When Kentucky head coach John Calipari compiled a single roster consisting of nine McDonald's All-Americans and 10 NBA prospects, the foundation had been set for an historic season. The 2014-15 Wildcats won an NCAA record 38 games to begin the season, advanced to a second straight Final Four and received numerous postseason awards before bowing out to Wisconsin.
Yet for the individual and collective accolades earned, on the surface Calipari's group appeared to be the antithesis for college prospects attempting to increase their NBA stock by showcasing their talents on a nightly basis. A roster stacked with supreme collegiate talent made the Kentucky rotation 10 players deep, with no player averaging more than 26 minutes per game. While fellow five-star prospects advertised their talents as the primary scorers at other programs, the Wildcats learned sacrifice, accepted their roles and used team success to better their individual prospects.
"A lot of guys go to a school where they can be the star, where I can shoot 20 times and score 25 points a night," center Willie Cauley-Stein said at last week's NBA Draft Combine. "When you go into a program like Kentucky you know you’re not the man of the team, but you’re still doing those things that makes you powerful."
In winning those 38 straight games, the Wildcats were as balanced as any team in the country.
Eight different players led the Wildcats in scoring in those wins, with sophomore guard Aaron Harrison leading the team with just 11.0 points per game. Consensus top-two pick Karl-Anthony Towns averaged 6.5 field goal attempts per game - fourth on the team - in 21.1 minutes per game - seventh on the team - while SEC Defensive Player of the Year Cauley-Stein didn't even lead the Wildcats in rebounds or blocks per game.
But that culture of unselfishness also created a winning environment. Having more All-Americans than all but one NBA team (Charlotte) created competitive, high-intensity practices, many of which had NBA scouts in attendance, that Cauley-Stein said pushed everyone else to increase their level of play.
"You have to adapt to situations where this guy next to me is just as good as me. A lot of places you go, the guy next to him or the guy on the end (of the bench) is not as good as him, so you don’t have to go as hard," he said. "You get embarrassed if you don’t go as hard at Kentucky."
On a team with balanced talent levels - albeit of the elite variety - the Wildcats accepted roles. Whereas a player such as freshman Devin Booker could have led a program in scoring, he instead came off the bench as Kentucky's sharpshooter, averaging 10.0 points per game on 41 percent shooting from beyond the arc, earning the SEC's Sixth Man of the Year award.
Instead of acting as another team's foundation inside, 7-foot sophomore Dakari Johnson played a reserve role behind Cauley-Stein and Towns. The Harrison twins, sophomores Andrew and Aaron, shared backcourt duties with Tyler Ulis and Booker to create a four-headed monster that complemented a frontcourt unmatched in height by even any NBA team.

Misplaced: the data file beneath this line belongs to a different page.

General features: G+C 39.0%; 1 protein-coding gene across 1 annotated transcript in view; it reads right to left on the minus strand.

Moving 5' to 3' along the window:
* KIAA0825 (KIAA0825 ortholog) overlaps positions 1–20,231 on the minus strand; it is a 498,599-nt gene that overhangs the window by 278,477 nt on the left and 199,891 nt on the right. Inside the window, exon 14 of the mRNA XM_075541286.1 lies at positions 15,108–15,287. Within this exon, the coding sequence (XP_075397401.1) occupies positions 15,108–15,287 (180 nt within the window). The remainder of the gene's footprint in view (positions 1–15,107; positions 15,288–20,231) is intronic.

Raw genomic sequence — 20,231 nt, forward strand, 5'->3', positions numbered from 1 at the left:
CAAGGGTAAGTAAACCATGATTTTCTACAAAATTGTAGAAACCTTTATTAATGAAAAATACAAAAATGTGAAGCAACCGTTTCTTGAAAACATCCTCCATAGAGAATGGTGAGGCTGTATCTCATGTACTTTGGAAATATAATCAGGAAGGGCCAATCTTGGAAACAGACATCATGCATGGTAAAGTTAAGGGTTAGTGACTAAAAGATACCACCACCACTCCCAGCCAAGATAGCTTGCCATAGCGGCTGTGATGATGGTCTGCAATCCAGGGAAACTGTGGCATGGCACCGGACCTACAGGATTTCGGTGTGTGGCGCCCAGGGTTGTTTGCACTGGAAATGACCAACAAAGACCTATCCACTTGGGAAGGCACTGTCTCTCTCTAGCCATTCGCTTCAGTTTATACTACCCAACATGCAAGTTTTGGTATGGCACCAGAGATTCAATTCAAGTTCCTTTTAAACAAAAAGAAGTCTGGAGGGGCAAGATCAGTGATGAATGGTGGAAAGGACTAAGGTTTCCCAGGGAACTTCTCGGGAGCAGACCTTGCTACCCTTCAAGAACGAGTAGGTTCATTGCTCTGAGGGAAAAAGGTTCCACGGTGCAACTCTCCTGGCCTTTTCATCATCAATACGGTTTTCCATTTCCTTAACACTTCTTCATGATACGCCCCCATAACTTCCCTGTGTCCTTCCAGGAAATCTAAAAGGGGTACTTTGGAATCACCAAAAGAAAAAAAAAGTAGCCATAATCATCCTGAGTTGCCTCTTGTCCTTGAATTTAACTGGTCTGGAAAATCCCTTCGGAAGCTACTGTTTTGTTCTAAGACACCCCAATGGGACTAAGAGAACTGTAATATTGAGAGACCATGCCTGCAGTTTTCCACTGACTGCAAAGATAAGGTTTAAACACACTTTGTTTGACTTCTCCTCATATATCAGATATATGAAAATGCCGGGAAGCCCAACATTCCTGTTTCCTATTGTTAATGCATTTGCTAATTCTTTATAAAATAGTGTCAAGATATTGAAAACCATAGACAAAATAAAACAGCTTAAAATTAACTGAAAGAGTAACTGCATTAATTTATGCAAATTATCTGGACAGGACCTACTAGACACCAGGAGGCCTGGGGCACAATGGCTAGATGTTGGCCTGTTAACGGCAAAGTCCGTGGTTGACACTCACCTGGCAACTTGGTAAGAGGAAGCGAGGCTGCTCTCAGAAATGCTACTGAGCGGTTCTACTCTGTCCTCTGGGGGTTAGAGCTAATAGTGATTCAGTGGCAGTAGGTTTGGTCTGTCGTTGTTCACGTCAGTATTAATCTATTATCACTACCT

That sacrifice will be the key for these Wildcats at the NBA level. Though four of the seven NBA entrants coming from Kentucky's 38-1 group are projected as first round picks, they'll all begin their professional careers, in some sense, as role players. And whereas other top prospects will be required to change their mentality, transitioning from their team's top options to fitting in on an NBA roster, it's something the Wildcats have both already done and succeeded in doing.
"(NBA) teams know we can be unselfish, that we’re not selfish players," Johnson said. "They know we can sacrifice and know we’re coming in there to be eager and to learn."
Still, after a year - in some cases, two - of finding their respective niches on an All-Star lineup, the pre-draft process is finally a chance for these prospects to show off who they are individually. Booker feels he can be a ball handler at the next level, though Andrew Harrison and Ulis took those reins at Kentucky.
6-foot-10 freshman Trey Lyles was fifth on the team in field goal attempts but will "raise some eyebrows" as he shows he can be a more complete player. Cauley-Stein's defensive presence was all the up-tempo Wildcats needed to be successful, but the range and improving post game he'll show off in pre-draft workouts will prove "this dude really does have some offensive game he didn’t show."
It's not unlike Kentucky teams and players of the past. In 2012 Michael Kidd-Gilchrist was selected No. 2 overall by the Hornets a year after he was fifth on the Wildcats in scoring. Eric Bledsoe didn't start a single game on the 2009-10 Wildcats, and four years later received a max contract extension from the Phoenix Suns. In 2013 Nerlens Noel was third on Kentucky in scoring and was the projected No. 1 overall pick before tearing his ACL. Two years later, after going No. 6 to the Sixers, he's quickly blossoming into one of the NBA's best young defenders.
The give-and-take required of players under Calipari was seen unanimously as a positive by the six prospects at last week's combine in Chicago - Towns did not attend.
Though their time at Kentucky didn't allow them to show off their entire skill sets, the exposure they received, the lessons they learned about sacrifice, practicing against the nation's best players daily and the understanding that the pre-draft process would give them a chance to shine made their unique situation worthwhile.
"That’s why you’ve got so many Kentucky guys in the league. They come in there and they already know the roles that you have to adapt to when you get (to the NBA)," Cauley-Stein said.
"And while you’re doing that everybody else’s light switch goes on. Like, ‘I’m not trying to get beat by him.’ Next thing you know you’ve got a whole team doing that, and that’s what made us so good."